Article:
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COVID treatment Trump touted as a "cure" was developed using cells derived from aborted fetal tissue

COVID treatment developed using fetal cells
Treatments Trump took for COVID developed using cells from aborted fetal tissue 07:00

The antibody cocktail that President Trump received for his COVID-19 infection and touted on Wednesday evening as a "cure" for the deadly virus was developed using cells derived from aborted fetal tissue, a practice the White House and anti-abortion rights groups oppose.

Last week, Mr. Trump received Regeneron Pharmaceuticals' cocktail of monoclonal antibodies, an experimental therapeutic for coronavirus that is still undergoing testing and is not FDA approved. In a nearly five-minute video posted to Twitter on Wednesday, the president lauded its effects, calling it "the key."

"I think this was a blessing from God that I caught [the virus], I think it was a blessing in disguise," Mr. Trump said in the video. "I caught it, I heard about this drug, I said, 'Let me take it' … and it was incredible the way it worked."

But the way in which the antibody cocktail was developed is at odds with the Trump administration's position on research using fetal cells. According to a Regeneron spokesperson, the drug's potency was tested in a lab using HEK 293T cells. That cell line was originally derived from the kidney tissue of a fetus aborted in the Netherlands in the 1970s. The cells "were used in testing the antibody candidates' ability to neutralize the virus" and helped researchers "determine the 'best' two antibodies, which now make up the REGN-COV2 cocktail," the spokesperson said.  

There is no fetal tissue present in the final product.

Remdesivir, an antiviral drug Mr. Trump received, also was tested using the HEK 293T cells.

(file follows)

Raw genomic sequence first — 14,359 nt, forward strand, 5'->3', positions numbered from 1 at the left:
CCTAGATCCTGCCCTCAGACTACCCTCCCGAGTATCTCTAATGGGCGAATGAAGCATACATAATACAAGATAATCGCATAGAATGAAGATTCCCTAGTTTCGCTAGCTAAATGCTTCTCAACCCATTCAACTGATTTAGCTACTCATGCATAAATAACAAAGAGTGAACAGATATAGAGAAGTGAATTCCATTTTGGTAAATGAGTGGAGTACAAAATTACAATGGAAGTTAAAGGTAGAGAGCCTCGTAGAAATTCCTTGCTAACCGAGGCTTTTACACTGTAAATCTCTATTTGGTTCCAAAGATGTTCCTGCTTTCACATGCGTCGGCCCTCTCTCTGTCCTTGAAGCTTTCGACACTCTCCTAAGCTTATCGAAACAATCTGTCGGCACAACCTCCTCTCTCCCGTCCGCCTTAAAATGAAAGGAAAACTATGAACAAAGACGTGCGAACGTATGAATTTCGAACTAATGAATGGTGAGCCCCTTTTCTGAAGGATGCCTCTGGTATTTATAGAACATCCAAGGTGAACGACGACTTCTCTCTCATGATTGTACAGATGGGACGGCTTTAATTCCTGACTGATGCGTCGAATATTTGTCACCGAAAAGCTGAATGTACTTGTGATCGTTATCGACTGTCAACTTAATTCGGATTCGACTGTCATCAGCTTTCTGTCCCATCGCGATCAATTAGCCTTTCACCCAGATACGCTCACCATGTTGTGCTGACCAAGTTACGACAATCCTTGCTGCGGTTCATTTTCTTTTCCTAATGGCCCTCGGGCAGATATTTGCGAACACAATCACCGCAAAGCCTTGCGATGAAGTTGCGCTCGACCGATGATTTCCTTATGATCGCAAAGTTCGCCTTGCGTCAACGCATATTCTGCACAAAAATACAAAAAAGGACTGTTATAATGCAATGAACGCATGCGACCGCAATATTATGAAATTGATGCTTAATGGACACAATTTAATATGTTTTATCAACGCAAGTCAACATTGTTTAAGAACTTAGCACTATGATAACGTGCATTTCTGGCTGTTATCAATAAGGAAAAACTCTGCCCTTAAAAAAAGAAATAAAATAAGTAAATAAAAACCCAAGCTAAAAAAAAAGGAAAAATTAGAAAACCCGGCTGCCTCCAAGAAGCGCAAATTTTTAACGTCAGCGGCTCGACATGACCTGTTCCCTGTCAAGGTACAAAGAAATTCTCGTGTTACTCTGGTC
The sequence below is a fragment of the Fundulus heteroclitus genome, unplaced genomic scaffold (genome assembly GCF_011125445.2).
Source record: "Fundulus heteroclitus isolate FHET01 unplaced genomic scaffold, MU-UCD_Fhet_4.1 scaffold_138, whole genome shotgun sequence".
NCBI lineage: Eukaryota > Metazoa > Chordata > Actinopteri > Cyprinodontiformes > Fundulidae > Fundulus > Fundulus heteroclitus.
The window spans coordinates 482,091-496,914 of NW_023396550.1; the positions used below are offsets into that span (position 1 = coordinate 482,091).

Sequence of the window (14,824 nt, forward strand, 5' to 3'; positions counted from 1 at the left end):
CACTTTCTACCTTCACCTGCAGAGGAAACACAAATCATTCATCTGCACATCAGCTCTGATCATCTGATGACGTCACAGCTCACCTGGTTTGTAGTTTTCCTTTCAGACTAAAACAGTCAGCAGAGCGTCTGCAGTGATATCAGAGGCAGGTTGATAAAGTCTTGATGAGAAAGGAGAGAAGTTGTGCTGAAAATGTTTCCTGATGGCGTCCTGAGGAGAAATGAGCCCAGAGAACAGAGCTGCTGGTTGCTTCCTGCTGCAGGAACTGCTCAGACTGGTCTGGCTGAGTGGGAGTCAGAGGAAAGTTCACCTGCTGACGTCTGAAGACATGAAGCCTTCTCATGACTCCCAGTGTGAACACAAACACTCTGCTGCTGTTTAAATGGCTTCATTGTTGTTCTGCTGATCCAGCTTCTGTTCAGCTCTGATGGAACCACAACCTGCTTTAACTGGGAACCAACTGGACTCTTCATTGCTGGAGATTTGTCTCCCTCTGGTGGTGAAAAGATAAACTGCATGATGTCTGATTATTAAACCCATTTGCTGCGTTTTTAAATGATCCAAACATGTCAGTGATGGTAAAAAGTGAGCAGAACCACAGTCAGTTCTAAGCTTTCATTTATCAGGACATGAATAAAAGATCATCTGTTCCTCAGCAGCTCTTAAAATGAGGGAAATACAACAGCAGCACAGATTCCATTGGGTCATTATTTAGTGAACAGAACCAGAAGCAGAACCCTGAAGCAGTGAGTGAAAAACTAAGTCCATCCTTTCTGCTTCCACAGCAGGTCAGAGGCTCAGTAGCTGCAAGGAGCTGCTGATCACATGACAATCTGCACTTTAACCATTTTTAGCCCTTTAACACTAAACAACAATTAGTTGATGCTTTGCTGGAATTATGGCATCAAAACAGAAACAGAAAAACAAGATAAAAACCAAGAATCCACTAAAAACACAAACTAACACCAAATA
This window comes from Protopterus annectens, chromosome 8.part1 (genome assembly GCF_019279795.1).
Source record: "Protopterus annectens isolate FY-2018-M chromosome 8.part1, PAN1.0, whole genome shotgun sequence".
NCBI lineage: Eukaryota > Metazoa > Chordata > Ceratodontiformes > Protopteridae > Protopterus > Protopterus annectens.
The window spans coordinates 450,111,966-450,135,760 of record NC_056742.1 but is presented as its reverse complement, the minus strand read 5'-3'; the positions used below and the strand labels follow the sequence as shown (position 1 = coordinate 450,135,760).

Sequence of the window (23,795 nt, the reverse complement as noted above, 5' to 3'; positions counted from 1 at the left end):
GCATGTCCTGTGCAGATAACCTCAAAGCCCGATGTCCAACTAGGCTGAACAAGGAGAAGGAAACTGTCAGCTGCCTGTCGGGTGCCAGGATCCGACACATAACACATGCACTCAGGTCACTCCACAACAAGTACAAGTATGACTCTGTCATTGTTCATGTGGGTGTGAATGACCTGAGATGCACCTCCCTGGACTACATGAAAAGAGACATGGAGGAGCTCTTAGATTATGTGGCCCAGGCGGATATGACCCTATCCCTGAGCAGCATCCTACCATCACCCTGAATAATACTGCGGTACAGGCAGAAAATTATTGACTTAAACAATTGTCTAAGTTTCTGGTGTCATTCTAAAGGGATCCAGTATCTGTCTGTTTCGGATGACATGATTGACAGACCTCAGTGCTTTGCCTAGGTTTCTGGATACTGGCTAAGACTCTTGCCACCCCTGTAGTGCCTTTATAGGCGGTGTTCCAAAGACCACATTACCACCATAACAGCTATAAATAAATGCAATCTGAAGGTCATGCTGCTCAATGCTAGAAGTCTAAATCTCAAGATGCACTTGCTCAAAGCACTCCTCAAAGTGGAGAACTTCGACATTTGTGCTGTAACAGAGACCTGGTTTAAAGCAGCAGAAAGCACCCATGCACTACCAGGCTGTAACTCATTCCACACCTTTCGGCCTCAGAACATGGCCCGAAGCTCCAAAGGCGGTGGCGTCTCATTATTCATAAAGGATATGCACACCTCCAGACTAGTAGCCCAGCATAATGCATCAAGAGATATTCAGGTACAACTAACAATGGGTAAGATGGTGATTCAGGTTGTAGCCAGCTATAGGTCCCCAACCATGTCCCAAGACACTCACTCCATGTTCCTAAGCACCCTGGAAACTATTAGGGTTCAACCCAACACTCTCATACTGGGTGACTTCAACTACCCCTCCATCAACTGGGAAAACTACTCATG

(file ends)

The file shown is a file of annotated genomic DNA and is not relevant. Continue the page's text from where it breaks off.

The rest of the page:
Last year, the Trump administration said it would no longer support long-standing funding for medical research by government scientists using human fetal tissue, a move that countered advice from physicians and researchers. The decision was seen as a major victory for anti-abortion rights groups.

Because the fetal cells used in developing Regeneron's antibody cocktail were originally derived from an abortion prior to the funding ban, a White House official told CBS News on Thursday that the therapeutic wasn't in violation of the administration's new policy.

"The Administration's policy on the use of human fetal tissue from elective abortions in research specifically excluded 'already-established (as of June 5, 2019) human fetal cell lines," the official said. "Thus, a product made using extant cell lines that existed before June 5, 2019 would not implicate the Administration's policy."

Anti-abortion groups, which generally oppose the use of fetal tissue in pharmaceutical research, did not raise issue with the therapeutics used and promoted by the president.

"The president was not given any medicines to treat COVID-19 that involved the destruction of human life," wrote David Prentice, Ph.D., and Tara Sander Lee, Ph.D., of the Charlotte Lozier Institute, the research arm of the anti-abortion rights political group the Susan B. Anthony List, in a statement emailed to CBS News Wednesday afternoon. "No human embryonic stem cells or human fetal tissue were used to produce the treatments President Trump received – period."

The researchers did not address the fact that fetal cells were used for testing earlier in the drug's development process. A spokesperson for the SBA List did not respond to follow up questions.

As of Wednesday afternoon, Lila Rose, the co-founder and president of Live Action, an anti-abortion group, rejected that the therapeutic was developed using fetal tissue, writing in an email to CBS News, "To our knowledge, Regeneron was not created using aborted baby tissue."

Rose acknowledged that other Regeneron products use fetal tissue in their development, which her group "absolutely condemn[s]." Rose did not respond to follow up questions. 

Regeneron applied to the Food and Drug Administration for an Emergency Use Authorization on Wednesday night, which would allow patients access to the drug more quickly than the standard approval process. The Phase 3 clinical trial is still underway, but the company says early results show the treatment reduces viral load and helps improve symptoms in non-hospitalized COVID-19 patients.

"For me, I walked in, I didn't feel good. A short 24 hours later I was feeling great," Mr. Trump said in the video posted to Twitter on Wednesday evening. "And that's what I want for everybody."

Despite the president's enthusiasm, medical experts say none of the current treatments amount to a cure for COVID-19, which has killed more than 212,000 Americans to date.

"It's absolutely irresponsible for the president to be calling it a cure," Dr. Angela Rasmussen, a virologist at Columbia University, told CBSN. "We can't tell about a drug's efficacy based on its performance in one patient."

Arden Farhi contributed to this report

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